In this article, we will take a look at some of the Hugging Face Transformers library features, in order to fine-tune our model on a custom dataset. The Hugging Face library provides easy-to-use APIs to download, train, and infer state-of-the-art pre-trained models for Natural Language Understanding (NLU) and Natural Language Generation (NLG) tasks.
Some of these tasks are sentiment analysis, question-answering, text summarization, etc. You can get a quick summary of the common NLP tasks supported by HuggingFace here.
Today, we’re going to fine-tune a DistilBERT transformer for sentiment-analysis (binary classification) on an IMDB dataset.
If you want to follow along you can do so with this handy Colab:
Installations and Imports
For this tutorial, we will need HuggingFace (surprise!) & Weights & Biases.
(We will soon look at HuggingFace related imports and what they mean.)
We’ll also be using Weights & Biases to automatically log losses, evaluation metrics, model topology, and gradients( for Trainer only).
When we say it’s easy to install Weights and Biases, we’re telling the truth:
Now that we are ready with the required installations, let’s see how easy it is to fine-tune a HuggingFace Transformer on any dataset for any task.
The Ease of Data Preprocessing with HuggingFace
In this section, we will see how easy it is to preprocess data for training or inference. The main tool for this is a tokenizer which is in charge of preparing the inputs for a model.
The library contains tokenizers for all the models or we can use AutoTokenizer (more on this later).
What Is Tokenizing In NLP?
In NLP, tokenizing a text block involves splitting it into words or subwords, which then are converted to IDs through a look-up table. But splitting a text into smaller chunks is a task that is harder than it looks.
Let’s look at the sentence “Don’t you love Weights & Biases for experiment tracking?” . We can split the sentence by spaces, which would give:
This looks sensible, but if we look at the token “tracking?”, we notice that punctuation is attached to it which might confuse the model. “Don’t” stands for do not so it can be tokenized as [“Do”, “n’t”].
This is where things start to get complicated and part of the reason each model has its own tokenizer.
That’s why we need to import the correct tokenizer for the model of our choice. Check out this well-written summary of tokenizers.
The conversion of tokens to ids through a look-up table depends on the vocabulary (the set of all unique words and tokens used) which depends on the dataset, the task, and the resulting pre-trained model. HuggingFace tokenizer automatically downloads the vocabulary used during pretraining or fine-tuning a given model. We need not create our own vocab from the dataset for fine-tuning.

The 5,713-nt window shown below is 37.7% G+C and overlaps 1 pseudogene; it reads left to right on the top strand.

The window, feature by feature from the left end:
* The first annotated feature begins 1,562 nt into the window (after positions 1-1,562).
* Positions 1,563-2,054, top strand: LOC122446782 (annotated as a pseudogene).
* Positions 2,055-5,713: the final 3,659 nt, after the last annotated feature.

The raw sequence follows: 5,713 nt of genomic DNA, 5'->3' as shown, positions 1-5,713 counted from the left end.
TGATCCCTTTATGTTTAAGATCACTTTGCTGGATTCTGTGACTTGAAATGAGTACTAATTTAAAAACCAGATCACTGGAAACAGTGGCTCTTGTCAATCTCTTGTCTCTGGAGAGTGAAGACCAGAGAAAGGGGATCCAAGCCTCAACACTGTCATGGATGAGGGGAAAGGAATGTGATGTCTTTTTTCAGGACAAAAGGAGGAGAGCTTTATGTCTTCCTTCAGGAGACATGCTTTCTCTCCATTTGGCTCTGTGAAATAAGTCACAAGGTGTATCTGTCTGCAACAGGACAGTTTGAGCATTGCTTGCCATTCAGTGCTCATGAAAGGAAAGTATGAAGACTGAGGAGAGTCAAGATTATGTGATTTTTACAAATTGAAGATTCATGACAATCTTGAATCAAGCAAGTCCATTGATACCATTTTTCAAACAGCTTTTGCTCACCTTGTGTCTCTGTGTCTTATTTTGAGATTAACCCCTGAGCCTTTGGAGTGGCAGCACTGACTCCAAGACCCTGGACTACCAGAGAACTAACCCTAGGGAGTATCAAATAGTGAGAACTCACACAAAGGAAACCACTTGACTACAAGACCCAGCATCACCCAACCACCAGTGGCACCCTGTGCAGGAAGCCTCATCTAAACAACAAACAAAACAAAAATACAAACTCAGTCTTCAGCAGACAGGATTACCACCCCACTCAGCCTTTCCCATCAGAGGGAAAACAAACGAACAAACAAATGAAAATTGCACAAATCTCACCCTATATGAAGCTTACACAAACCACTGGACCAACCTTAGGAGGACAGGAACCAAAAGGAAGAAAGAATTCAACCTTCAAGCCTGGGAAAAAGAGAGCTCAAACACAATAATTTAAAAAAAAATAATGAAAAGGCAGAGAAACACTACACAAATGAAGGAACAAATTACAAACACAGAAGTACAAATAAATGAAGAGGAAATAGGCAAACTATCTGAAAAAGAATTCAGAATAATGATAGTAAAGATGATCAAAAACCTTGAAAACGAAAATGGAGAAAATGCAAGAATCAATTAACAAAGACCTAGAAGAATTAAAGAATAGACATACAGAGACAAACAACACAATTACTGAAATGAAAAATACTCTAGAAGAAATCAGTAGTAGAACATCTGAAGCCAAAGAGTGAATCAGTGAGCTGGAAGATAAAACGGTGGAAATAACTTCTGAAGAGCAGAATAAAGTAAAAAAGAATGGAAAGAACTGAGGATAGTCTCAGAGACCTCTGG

We can build the tokenizer by using the tokenizer class associated with the model we would like to fine-tune on our custom dataset, or directly with the AutoTokenizer class. The AutoTokenizer.from_pretrained method takes in the name of the model to build the appropriate tokenizer.
Download and Prepare the Dataset
In this tutorial, we’re using the IMDB dataset. You can use any other dataset but the general steps here will remain the same.
First, you will have to download the dataset. Over 135 datasets for many NLP tasks like text classification, question answering, language modeling, etc, are provided on the HuggingFace Hub and can be viewed and explored online with the HuggingFace datasets viewer. We will look at HuggingFace datasets in another tutorial.
We might need to do some minor pre-processing like test-train splitting, separating text and labels, merging text, etc. In our case, the read_imdb_split function will split the text and the label.
We will also create a train-validation split.
The HuggingFace tokenizer will do the heavy lifting. We can either use AutoTokenizer which under the hood will call the correct tokenization class associated with the model name or we can directly import the tokenizer associated with the model (DistilBERT in our case). Also, note that the tokenizers are available in two flavors: a full python implementation and a “fast” implementation.
We will feed in the sentence (text) to the tokenizer which will return encoder text (tokens converted to ids).